Bright Pink Bee Balm at the Morton Arboretum
Bee Blam flowers come in colors from red to pink to purple to white. The roots are dense and shallow. It can easily be propagated from runners. Bees and hummingbirds love the colorful tubular flowers.
The plant tolerates shade, but prefers full sun. Dry soil stunts plant growth since the roots are so near the surface. You want to plant Bee Balm somewhere where it is not disturbed by foot traffic or cultivation as the shallow roots can be damaged.  It responds well to being mulched especially in warmer climates.  Weeding must only be done by hand. Bee Balm often gets powdery mildew towards late August. The best treatment is to cut the stems to the ground and discard the diseased foliage. Do not put these diseased clippings in your compost pile.

To Use

Bee Balm flower petals are a good addition to tea, desserts and potpourri. Petals can be harvested often by picking only the flower petals and leaving the round heads attached. Picking just the petals in this way will encourage re-blooming for weeks. Dry the petals on a tray for about a week. When thoroughly dry, store them in an airtight jar until needed.

Bee Balm flower petals are edible flowers and add a citrus flavor to any dish including salad, jelly, bread, tea and honey. The fresh petals are delicious in lemonade or iced tea. Bee Balm petals are attractive and delicious with all fruits. Dried petals retain their flavor and can be used throughout the year.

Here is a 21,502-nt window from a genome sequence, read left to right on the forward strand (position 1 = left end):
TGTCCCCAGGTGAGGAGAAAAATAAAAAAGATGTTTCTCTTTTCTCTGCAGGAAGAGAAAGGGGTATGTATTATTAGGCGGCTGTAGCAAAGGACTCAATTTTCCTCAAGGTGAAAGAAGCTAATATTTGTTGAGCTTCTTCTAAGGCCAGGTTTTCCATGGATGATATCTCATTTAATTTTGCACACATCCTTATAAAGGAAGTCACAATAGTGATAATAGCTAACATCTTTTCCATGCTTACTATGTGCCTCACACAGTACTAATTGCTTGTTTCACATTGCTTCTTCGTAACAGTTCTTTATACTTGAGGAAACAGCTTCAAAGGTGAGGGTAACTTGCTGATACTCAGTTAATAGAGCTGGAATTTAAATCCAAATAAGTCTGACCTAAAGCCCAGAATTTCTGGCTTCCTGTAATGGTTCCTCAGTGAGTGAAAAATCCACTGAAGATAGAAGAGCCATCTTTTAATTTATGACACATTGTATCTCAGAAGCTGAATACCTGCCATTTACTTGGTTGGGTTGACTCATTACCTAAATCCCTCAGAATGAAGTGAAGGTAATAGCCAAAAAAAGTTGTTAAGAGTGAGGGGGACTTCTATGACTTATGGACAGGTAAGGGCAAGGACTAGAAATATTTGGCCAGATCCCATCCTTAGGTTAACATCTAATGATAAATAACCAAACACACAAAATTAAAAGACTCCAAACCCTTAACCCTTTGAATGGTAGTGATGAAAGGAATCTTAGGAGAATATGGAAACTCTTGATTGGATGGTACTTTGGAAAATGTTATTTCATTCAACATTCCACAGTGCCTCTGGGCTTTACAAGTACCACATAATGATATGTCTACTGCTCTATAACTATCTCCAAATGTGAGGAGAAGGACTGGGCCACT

Wild bee balm of light purple

Dragonfly Cheese
1  8-ounce package of cream cheese, softened
1/2 cup (4 tablespoons) margarine or butter, softened
1 Tablespoons fresh monarda petals, chopped
1 Tablespoon dried dill

Mix cheese and butter together with edible flowers and dill. Mix well. Add one tablespoon of mayonnaise if you would like the mix more spreadable. Chill overnight and serve with cocktail rye, crackers or vegetable sticks.

Bumble Bee Punch
1 quart of brewed Backyard Patch Earl Grey Tea with Lavender or Lemon Bergamot Tea
1/2 cup sugar
1 quart lemonade

Sweeten tea with sugar and stir until dissolved. Add lemonade to sweetened tea and mix in a large punch bowl. Add ice ring made with juice or tea and decorated with mint and edible flowers. Float lemon slices in punch bowl. Sprinkle with fresh monarda petals.

Herbal Headache Soother Tea
equal parts: 
     Bee balm  (leaves and flowers)

Blend ingredients together and store in a jar with tight fitting lid.  Use 1 to 2 teaspoons per cup of hot water (more if you make it iced).  Allow to steep 7 to 10 minutes before drinking.